CMV Serovirulance in Mothers and Their Very Low Birth Weight (<1,500) Neonates in Tehran City, Iran, in a Year

Document Type : Original Article


1 Neonatal Health Research Center, Research Institute for Children's Health, Mofid Children Hospital, Shahid Beheshti University of Medical Sciences, Tehran, Iran

2 Department of Neonatal Health Institute. Mahdieh Hospital, Shahid Beheshti University of Medical Sciences, Tehran, Iran

3 Department of Pediatric Gastroenterology, Hepatology and Nutrition Research Center, Research Institute for Children's Health, Shahid Beheshti University of Medical Sciences, Tehran, Iran

4 Department of Pediatric Neurology Research Center, Research Institute for Children's Health, Mofid Children Hospital, Shahid Beheshti University of Medical Sciences, Tehran, Iran


Background: Cytomegalovirus (CMV) is a pathogenic virus that is found everywhere. The serovirulance of this virus varies widely among different communities. The present study was conducted to investigate the frequency of CMV serovirulance in mothers and their very low birth weight (<1,500 g) neonates.
Methods: This descriptive cross-sectional study was conducted on 234 serum samples (117 maternal and 117 neonatal samples) for 12 months in Mahdieh Hospital, Tehran, Iran, from March 2019 to March 2020. The enzyme-linked Immunosorbent assay technique was used to evaluate specific antibodies (i.e., immunoglobulin G [IgG] and immunoglobulin M [IgM]) of CMV. Statistical analysis was conducted in SPSS (version 23).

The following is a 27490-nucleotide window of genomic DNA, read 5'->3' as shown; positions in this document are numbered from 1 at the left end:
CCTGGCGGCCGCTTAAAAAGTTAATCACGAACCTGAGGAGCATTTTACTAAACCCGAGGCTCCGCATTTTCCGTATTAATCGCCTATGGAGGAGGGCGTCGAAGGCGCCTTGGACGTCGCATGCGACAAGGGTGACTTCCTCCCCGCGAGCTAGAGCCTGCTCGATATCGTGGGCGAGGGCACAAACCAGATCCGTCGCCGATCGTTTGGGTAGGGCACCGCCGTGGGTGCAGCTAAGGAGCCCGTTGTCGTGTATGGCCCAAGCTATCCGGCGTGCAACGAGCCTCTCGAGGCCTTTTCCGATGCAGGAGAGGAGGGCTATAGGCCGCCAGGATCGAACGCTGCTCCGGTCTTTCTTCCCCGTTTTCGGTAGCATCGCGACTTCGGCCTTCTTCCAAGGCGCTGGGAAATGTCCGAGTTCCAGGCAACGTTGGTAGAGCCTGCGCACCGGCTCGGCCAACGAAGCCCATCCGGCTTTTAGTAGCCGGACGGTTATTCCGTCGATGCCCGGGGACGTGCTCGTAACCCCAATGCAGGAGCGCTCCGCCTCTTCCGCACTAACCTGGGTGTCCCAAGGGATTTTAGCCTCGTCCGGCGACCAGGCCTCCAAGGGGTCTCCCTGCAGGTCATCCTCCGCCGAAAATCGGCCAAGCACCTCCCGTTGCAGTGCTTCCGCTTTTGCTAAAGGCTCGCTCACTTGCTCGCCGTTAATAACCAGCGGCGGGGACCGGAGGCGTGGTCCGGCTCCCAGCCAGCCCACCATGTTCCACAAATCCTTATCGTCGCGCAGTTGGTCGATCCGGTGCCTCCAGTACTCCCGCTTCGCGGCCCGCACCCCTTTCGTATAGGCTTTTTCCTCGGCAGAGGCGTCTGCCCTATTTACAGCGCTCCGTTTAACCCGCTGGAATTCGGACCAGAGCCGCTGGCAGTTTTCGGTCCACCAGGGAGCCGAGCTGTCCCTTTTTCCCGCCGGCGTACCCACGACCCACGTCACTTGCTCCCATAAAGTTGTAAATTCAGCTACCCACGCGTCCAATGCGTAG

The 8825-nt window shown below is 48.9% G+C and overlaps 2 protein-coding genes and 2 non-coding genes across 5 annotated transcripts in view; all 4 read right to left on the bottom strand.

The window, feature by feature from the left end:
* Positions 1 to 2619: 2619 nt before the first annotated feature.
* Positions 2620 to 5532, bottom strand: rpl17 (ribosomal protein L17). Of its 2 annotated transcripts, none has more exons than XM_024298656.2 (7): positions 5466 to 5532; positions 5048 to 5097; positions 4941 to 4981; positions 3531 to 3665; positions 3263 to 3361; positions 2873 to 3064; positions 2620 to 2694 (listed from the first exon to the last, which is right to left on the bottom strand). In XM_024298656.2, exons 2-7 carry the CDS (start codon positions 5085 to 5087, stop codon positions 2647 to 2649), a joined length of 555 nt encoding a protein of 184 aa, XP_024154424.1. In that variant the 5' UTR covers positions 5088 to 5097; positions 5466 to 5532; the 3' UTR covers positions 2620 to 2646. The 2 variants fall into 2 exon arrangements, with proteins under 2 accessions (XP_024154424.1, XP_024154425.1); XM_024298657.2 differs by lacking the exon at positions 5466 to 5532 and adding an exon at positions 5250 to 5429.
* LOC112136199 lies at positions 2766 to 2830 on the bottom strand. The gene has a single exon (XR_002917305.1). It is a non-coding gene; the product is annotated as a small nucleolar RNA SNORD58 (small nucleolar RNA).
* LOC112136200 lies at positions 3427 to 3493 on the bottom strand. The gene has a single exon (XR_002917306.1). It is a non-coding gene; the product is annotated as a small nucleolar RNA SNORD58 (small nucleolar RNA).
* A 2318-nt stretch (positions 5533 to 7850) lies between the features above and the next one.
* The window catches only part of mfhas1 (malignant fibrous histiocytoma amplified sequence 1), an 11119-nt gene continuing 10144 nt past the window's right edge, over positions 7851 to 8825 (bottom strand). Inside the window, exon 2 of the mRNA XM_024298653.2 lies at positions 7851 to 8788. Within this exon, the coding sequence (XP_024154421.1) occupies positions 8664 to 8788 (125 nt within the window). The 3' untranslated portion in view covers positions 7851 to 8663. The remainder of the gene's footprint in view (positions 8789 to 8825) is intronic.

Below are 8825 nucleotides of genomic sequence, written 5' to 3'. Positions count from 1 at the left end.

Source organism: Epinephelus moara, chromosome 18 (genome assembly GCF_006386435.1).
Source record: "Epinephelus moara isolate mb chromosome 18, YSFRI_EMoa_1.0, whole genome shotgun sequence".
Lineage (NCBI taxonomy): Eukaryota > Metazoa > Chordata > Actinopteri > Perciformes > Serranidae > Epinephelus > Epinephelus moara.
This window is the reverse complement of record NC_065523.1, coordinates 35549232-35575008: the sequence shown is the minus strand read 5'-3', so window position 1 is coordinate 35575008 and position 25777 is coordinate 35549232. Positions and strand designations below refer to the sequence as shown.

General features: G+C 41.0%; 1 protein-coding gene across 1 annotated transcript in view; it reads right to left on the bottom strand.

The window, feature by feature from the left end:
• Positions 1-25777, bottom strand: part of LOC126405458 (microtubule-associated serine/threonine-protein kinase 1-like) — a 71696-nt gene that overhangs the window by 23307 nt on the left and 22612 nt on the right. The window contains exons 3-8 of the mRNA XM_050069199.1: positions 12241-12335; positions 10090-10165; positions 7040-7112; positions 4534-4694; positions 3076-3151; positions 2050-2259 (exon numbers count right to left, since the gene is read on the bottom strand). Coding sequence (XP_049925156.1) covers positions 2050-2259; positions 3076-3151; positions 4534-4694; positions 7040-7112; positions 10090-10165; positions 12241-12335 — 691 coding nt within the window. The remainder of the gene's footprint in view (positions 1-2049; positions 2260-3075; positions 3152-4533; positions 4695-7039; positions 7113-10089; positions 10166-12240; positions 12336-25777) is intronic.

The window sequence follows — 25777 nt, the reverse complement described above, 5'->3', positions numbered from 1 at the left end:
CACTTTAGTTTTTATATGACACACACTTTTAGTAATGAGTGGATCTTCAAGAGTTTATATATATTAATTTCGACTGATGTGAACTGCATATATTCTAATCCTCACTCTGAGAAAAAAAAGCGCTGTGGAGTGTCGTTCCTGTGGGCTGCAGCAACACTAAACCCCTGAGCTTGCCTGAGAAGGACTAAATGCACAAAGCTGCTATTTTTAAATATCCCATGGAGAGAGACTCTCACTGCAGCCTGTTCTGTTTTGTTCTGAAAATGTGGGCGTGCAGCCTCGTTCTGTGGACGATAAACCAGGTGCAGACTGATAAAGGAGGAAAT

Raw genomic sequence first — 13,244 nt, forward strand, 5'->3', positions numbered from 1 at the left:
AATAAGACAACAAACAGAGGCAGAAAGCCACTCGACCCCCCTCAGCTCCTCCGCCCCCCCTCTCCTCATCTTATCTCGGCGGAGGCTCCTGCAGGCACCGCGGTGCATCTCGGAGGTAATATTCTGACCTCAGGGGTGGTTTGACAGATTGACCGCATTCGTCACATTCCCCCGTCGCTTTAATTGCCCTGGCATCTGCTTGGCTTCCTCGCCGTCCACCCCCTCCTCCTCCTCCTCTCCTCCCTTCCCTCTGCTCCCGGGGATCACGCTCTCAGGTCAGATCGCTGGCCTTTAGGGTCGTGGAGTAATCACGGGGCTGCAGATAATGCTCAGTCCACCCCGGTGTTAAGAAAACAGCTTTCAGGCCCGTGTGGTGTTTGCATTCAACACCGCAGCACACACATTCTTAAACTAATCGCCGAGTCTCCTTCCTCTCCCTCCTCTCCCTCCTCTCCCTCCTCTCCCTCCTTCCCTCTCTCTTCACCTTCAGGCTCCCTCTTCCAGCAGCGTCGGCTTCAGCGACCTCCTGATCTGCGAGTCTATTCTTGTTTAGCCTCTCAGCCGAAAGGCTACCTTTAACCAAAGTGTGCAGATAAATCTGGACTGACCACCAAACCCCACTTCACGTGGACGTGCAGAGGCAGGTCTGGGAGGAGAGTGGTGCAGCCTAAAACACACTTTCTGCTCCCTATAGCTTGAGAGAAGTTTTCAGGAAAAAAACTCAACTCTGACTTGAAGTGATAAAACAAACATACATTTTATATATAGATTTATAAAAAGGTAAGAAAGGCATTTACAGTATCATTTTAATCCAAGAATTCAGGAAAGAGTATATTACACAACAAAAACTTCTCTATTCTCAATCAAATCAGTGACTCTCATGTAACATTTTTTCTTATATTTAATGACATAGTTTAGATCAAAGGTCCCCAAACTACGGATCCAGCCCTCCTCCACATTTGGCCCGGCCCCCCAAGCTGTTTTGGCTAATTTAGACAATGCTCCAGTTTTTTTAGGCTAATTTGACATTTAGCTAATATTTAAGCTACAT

Results: Based on the results, the seroprevalence of CMV IgG was 98.2% (115 cases) in mothers and 84.6% (99 cases) in neonates. The seropositivity rate of CMV IgM was reported at 1.8% (2 cases) in mothers and 0.9% (1 case) in neonates. It was found that the relationship between the mean scores of maternal CMV IgG and the number of live births was statistically significant (P=0.002). However, there was no statistically significant relationship between some maternal factors (e.g., age, occupation, living place, number of pregnancies, deliveries, abortions, and education) and maternal CMV IgM seropositivity. Furthermore, neonatal gender and gestational age showed no statistically significant relationship with maternal and neonatal CMV IgG and IgM seropositivity.
Conclusion: According to our findings, the serovirulance of CMV in mothers and their neonates was significant, whereas active CMV infection in both groups was highly unusual. Additionally, the transmission rate of CMV IgG and CMV IgM from the mother to her neonate was incomplete.


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